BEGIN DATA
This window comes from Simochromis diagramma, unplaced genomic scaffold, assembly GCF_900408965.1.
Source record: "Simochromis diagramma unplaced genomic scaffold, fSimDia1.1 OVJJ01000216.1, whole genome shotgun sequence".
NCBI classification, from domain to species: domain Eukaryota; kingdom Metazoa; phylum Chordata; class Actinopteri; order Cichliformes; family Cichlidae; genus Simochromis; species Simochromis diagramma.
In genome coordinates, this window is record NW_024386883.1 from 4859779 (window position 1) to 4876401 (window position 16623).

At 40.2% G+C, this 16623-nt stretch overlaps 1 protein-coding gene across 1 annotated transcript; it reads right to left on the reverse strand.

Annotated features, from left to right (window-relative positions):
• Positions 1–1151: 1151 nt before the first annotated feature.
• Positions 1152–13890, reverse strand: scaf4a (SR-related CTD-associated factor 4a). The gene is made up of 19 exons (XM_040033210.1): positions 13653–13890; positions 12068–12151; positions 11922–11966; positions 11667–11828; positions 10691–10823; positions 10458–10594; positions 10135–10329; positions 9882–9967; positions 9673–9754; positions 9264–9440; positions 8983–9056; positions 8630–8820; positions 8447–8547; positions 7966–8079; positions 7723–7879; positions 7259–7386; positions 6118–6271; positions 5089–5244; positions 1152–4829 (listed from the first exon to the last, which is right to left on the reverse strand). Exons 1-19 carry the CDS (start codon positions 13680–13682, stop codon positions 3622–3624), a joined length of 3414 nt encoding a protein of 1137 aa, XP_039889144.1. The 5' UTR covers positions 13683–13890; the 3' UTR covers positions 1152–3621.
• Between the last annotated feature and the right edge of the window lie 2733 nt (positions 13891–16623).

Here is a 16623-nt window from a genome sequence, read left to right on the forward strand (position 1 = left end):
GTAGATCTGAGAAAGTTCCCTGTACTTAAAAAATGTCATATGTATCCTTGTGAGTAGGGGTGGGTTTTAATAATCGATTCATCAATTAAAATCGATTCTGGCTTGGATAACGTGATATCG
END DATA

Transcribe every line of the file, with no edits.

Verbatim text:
This window comes from Simochromis diagramma, unplaced genomic scaffold, assembly GCF_900408965.1.
Source record: "Simochromis diagramma unplaced genomic scaffold, fSimDia1.1 OVJJ01000216.1, whole genome shotgun sequence".
NCBI classification, from domain to species: domain Eukaryota; kingdom Metazoa; phylum Chordata; class Actinopteri; order Cichliformes; family Cichlidae; genus Simochromis; species Simochromis diagramma.
In genome coordinates, this window is record NW_024386883.1 from 4859779 (window position 1) to 4876401 (window position 16623).

At 40.2% G+C, this 16623-nt stretch overlaps 1 protein-coding gene across 1 annotated transcript; it reads right to left on the reverse strand.

Annotated features, from left to right (window-relative positions):
• Positions 1–1151: 1151 nt before the first annotated feature.
• Positions 1152–13890, reverse strand: scaf4a (SR-related CTD-associated factor 4a). The gene is made up of 19 exons (XM_040033210.1): positions 13653–13890; positions 12068–12151; positions 11922–11966; positions 11667–11828; positions 10691–10823; positions 10458–10594; positions 10135–10329; positions 9882–9967; positions 9673–9754; positions 9264–9440; positions 8983–9056; positions 8630–8820; positions 8447–8547; positions 7966–8079; positions 7723–7879; positions 7259–7386; positions 6118–6271; positions 5089–5244; positions 1152–4829 (listed from the first exon to the last, which is right to left on the reverse strand). Exons 1-19 carry the CDS (start codon positions 13680–13682, stop codon positions 3622–3624), a joined length of 3414 nt encoding a protein of 1137 aa, XP_039889144.1. The 5' UTR covers positions 13683–13890; the 3' UTR covers positions 1152–3621.
• Between the last annotated feature and the right edge of the window lie 2733 nt (positions 13891–16623).

Here is a 16623-nt window from a genome sequence, read left to right on the forward strand (position 1 = left end):
GTAGATCTGAGAAAGTTCCCTGTACTTAAAAAATGTCATATGTATCCTTGTGAGTAGGGGTGGGTTTTAATAATCGATTCATCAATTAAAATCGATTCTGGCTTGGATAACGTGATATCG